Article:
Lee Broom pairs oak and marble for prostitution-themed London restaurant

Lee Broom
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Lee Broom's prostitution inspired restaurant in Soho makes reference to the history of the area

London designer Lee Broom used his latest marble homeware and lighting pieces to furnish this subterranean Soho restaurant, which pays tribute to the area's insalubrious history (+ slideshow).

For the interior of the Old Tom & English restaurant and cocktail bar, which opens today in central London, Lee Broom aimed to recreate the atmosphere of attending a "raucous" dinner party.

Each room is named after a prostitute – including Lulu, Nell, Chora and Cynthia – in reference to Soho's historic role as the centre of London's sex trade.

"They're all named after famous prostitutes and madames," Broom told Dezeen. "The venue is called Old Tom & English because they specialise in old gin recipes, but also Tom is slang for prostitute – particularly in the police force."

"Because that scene in Soho is slowly disappearing, we wanted to pay homage," he explained.

After entering into a small entrance lobby from Wardour Street, visitors descend a staircase into the red-carpeted basement space that is owned by a pair of local restauranteurs.

"We wanted to create a space that was more like going into somebody's apartment," said Broom. "When you come in it's like going to a friend's house for a cocktail or dinner party."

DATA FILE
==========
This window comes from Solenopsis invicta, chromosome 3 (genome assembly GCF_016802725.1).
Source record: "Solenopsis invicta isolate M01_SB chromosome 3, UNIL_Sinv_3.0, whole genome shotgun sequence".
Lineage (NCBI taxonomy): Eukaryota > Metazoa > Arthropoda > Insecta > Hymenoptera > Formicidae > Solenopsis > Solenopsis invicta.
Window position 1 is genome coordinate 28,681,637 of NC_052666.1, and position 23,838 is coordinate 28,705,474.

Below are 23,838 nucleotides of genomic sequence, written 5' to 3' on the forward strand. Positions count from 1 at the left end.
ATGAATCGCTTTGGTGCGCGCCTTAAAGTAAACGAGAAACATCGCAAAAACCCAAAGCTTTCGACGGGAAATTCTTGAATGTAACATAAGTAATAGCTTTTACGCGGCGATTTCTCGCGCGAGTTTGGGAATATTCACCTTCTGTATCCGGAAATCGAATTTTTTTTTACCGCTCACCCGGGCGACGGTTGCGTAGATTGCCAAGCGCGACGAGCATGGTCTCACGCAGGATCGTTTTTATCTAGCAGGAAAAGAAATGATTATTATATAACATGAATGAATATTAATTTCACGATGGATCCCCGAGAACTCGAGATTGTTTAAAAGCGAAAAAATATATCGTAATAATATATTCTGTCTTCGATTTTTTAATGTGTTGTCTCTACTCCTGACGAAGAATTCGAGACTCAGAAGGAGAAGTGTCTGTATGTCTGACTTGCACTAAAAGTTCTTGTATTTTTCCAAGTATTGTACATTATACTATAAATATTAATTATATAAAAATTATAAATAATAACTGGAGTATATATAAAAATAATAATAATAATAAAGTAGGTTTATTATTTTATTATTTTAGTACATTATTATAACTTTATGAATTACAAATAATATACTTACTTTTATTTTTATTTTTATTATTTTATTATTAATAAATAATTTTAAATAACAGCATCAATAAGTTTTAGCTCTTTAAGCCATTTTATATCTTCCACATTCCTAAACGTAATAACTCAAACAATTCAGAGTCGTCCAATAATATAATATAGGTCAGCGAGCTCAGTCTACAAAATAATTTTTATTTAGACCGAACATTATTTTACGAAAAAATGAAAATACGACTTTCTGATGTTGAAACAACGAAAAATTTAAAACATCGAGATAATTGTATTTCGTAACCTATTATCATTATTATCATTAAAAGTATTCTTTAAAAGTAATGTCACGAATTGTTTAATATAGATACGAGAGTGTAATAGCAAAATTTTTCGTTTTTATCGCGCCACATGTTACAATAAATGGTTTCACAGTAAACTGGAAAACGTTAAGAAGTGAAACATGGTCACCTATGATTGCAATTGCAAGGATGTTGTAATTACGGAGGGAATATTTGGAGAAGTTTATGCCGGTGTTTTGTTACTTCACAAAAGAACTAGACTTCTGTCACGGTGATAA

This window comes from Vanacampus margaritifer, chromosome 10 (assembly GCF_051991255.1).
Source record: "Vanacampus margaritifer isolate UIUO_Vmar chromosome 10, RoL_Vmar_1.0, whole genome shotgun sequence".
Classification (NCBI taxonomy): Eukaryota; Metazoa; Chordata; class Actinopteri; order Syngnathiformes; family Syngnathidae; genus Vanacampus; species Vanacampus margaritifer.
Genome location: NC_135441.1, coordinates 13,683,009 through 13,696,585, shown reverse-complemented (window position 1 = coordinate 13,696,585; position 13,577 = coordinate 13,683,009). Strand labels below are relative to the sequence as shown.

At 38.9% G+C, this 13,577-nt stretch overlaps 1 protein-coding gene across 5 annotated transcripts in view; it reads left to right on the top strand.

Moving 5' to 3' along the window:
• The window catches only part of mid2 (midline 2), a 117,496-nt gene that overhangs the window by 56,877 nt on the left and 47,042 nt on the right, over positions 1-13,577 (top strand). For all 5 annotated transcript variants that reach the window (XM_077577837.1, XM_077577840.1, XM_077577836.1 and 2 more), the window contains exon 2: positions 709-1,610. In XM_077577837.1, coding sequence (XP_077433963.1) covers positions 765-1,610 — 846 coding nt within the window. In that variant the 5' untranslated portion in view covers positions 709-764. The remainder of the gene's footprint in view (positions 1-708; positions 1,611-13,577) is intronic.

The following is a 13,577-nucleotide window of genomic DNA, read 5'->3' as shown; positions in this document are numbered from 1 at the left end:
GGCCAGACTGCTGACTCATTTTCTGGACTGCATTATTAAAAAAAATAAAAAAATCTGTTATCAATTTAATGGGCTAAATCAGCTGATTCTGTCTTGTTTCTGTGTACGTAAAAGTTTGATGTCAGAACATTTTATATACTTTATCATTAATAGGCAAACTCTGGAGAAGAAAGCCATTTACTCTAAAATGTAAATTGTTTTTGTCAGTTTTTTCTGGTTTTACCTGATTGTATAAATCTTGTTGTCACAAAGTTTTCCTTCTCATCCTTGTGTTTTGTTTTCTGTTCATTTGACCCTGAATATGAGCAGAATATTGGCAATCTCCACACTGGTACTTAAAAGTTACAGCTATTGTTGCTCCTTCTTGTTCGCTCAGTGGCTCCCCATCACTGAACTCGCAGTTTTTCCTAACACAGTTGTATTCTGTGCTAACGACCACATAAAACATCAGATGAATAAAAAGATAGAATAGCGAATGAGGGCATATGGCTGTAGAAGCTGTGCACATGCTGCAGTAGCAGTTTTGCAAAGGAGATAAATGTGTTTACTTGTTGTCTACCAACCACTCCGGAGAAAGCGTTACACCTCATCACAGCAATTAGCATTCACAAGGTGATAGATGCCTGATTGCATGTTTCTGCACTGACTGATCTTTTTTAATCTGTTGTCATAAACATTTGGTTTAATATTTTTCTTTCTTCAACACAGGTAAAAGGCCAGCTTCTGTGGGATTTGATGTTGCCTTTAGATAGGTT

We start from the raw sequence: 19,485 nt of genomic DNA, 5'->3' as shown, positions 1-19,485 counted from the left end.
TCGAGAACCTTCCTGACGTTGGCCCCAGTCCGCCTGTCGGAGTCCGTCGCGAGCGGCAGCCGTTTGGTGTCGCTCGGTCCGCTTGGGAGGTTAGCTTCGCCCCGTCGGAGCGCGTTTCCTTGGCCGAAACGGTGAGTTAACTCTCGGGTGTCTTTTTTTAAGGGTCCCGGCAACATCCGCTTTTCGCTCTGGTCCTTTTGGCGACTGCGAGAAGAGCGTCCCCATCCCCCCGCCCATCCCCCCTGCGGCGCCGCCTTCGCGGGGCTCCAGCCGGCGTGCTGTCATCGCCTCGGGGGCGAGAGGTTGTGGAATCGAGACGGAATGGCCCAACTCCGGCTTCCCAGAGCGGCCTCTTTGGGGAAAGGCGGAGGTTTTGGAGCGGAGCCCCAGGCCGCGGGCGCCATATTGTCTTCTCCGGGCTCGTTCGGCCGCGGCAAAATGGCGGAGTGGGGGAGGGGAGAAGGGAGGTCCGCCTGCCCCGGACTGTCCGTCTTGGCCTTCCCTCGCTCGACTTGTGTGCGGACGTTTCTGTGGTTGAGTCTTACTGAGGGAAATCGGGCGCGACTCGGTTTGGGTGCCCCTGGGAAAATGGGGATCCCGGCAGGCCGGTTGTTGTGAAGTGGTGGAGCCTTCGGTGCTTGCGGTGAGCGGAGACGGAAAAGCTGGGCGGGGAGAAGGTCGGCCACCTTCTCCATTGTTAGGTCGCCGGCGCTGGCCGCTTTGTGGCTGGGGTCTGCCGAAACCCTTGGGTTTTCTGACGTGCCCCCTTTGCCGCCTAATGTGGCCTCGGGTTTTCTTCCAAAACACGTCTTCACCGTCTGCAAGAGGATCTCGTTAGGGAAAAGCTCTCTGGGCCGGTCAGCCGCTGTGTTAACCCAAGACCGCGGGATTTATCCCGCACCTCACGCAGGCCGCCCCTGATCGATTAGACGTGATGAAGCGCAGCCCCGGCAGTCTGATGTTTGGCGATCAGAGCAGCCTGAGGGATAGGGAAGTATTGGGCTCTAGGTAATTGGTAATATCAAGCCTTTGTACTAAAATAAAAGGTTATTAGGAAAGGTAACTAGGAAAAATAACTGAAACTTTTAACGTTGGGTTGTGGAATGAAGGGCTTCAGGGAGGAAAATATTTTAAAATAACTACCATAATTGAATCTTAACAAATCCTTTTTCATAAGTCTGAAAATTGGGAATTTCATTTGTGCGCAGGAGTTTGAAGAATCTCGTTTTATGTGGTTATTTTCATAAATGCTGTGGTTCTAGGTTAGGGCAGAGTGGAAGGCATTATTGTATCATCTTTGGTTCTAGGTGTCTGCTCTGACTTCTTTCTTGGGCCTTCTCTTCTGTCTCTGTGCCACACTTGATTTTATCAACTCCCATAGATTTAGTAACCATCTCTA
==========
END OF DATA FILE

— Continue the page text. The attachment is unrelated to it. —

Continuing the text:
The oak-panelled bar is topped with a marble counter, with a sink for cooling champagne discreetly cut out from the surface at one end.

Glass vitrines display bottles and decanters that hold the syrups and spirits used to make the cocktails.

The bar area leads through to the main dining "lounge", where tables are positioned between sofas and in front of a circular fireplace with a bespoke marble surround and plinths either side.

More vertical oak strips line the back wall, where a large round mirror is propped up on top of the fireplace. Mid-century walnut bar carts tucked into the corners of the space act as stations to stock and serve drinks from.

"It's really intimate, then towards the end of the evening it starts to get a bit more raucous," said Broom.

The rest of the furniture is from Broom's various ranges, including the marble Nouveau Rebel pieces launched during this year's London Design Festival and grey upholstered sofas originally designed for London furniture store Heal's.

Versions of the OLO light launched in 2010 have been produced in walnut to match the vintage storage cabinets.

Alcoves with vaulted ceilings, to the side of the main space and on the other side of the bar, contain more private dining areas for larger parties.

In one of the smaller bunker-like nooks, a cut-crystal bulb illuminates when drinks are ready to alert diners to collect them from a hatch hidden behind a cabinet that links to the bar.

Lee Broom pairs oak and marble for prostitution-themed London restaurant